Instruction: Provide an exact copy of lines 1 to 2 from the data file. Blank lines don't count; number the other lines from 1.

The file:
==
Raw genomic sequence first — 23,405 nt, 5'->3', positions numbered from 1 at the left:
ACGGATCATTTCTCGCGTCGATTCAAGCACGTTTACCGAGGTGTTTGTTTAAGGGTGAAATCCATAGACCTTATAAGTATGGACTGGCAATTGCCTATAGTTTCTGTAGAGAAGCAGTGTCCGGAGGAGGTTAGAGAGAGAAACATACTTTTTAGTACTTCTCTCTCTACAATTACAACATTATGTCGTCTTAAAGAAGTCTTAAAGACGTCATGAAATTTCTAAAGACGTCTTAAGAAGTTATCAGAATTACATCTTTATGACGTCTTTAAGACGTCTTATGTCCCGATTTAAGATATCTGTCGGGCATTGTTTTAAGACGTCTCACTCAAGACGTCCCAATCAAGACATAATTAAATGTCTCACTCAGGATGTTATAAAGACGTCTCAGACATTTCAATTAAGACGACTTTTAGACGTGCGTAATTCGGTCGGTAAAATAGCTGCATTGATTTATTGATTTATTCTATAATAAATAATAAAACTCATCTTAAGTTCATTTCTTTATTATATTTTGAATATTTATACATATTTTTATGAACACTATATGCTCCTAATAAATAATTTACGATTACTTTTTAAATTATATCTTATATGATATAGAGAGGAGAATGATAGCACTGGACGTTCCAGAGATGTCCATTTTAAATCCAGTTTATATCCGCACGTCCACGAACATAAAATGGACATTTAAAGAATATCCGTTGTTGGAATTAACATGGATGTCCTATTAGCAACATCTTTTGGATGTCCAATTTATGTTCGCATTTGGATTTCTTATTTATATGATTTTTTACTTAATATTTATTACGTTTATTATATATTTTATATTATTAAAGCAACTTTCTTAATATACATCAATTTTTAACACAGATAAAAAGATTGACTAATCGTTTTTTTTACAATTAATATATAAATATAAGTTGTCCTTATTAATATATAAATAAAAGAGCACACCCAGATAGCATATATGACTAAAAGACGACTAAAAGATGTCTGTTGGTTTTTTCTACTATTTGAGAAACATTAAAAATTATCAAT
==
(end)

Raw genomic sequence first — 23,405 nt, 5'->3', positions numbered from 1 at the left:
ACGGATCATTTCTCGCGTCGATTCAAGCACGTTTACCGAGGTGTTTGTTTAAGGGTGAAATCCATAGACCTTATAAGTATGGACTGGCAATTGCCTATAGTTTCTGTAGAGAAGCAGTGTCCGGAGGAGGTTAGAGAGAGAAACATACTTTTTAGTACTTCTCTCTCTACAATTACAACATTATGTCGTCTTAAAGAAGTCTTAAAGACGTCATGAAATTTCTAAAGACGTCTTAAGAAGTTATCAGAATTACATCTTTATGACGTCTTTAAGACGTCTTATGTCCCGATTTAAGATATCTGTCGGGCATTGTTTTAAGACGTCTCACTCAAGACGTCCCAATCAAGACATAATTAAATGTCTCACTCAGGATGTTATAAAGACGTCTCAGACATTTCAATTAAGACGACTTTTAGACGTGCGTAATTCGGTCGGTAAAATAGCTGCATTGATTTATTGATTTATTCTATAATAAATAATAAAACTCATCTTAAGTTCATTTCTTTATTATATTTTGAATATTTATACATATTTTTATGAACACTATATGCTCCTAATAAATAATTTACGATTACTTTTTAAATTATATCTTATATGATATAGAGAGGAGAATGATAGCACTGGACGTTCCAGAGATGTCCATTTTAAATCCAGTTTATATCCGCACGTCCACGAACATAAAATGGACATTTAAAGAATATCCGTTGTTGGAATTAACATGGATGTCCTATTAGCAACATCTTTTGGATGTCCAATTTATGTTCGCATTTGGATTTCTTATTTATATGATTTTTTACTTAATATTTATTACGTTTATTATATATTTTATATTATTAAAGCAACTTTCTTAATATACATCAATTTTTAACACAGATAAAAAGATTGACTAATCGTTTTTTTTACAATTAATATATAAATATAAGTTGTCCTTATTAATATATAAATAAAAGAGCACACCCAGATAGCATATATGACTAAAAGACGACTAAAAGATGTCTGTTGGTTTTTTCTACTATTTGAGAAACATTAAAAATTATCAAT